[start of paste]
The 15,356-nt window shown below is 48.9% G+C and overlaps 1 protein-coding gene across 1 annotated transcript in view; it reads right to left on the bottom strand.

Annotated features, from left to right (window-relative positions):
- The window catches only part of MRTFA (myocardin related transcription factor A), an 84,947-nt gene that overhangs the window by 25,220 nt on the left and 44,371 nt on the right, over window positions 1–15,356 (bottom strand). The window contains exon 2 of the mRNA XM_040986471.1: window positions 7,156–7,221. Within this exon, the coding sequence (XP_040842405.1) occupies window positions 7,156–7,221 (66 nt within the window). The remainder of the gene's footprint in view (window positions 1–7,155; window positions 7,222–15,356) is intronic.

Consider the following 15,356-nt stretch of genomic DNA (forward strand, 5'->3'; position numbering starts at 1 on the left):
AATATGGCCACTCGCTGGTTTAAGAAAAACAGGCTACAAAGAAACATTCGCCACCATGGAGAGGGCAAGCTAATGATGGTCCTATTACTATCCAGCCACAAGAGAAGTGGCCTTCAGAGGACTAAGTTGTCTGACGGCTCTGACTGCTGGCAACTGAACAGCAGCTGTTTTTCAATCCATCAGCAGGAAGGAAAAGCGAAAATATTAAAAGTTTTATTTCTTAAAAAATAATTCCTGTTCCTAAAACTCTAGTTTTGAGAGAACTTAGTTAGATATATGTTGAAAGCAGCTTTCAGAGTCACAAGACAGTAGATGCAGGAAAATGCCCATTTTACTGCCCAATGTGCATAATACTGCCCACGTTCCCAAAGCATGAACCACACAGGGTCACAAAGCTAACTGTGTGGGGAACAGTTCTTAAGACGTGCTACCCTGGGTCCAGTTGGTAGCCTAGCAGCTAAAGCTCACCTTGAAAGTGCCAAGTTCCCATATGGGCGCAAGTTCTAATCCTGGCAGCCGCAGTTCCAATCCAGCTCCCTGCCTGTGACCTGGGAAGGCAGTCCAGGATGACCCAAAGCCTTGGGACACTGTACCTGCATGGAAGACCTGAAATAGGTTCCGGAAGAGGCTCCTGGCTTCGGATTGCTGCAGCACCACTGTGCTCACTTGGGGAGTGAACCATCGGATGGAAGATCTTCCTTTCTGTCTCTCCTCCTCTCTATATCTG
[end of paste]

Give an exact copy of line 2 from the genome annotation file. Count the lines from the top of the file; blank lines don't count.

Annotated features, from left to right (window-relative positions):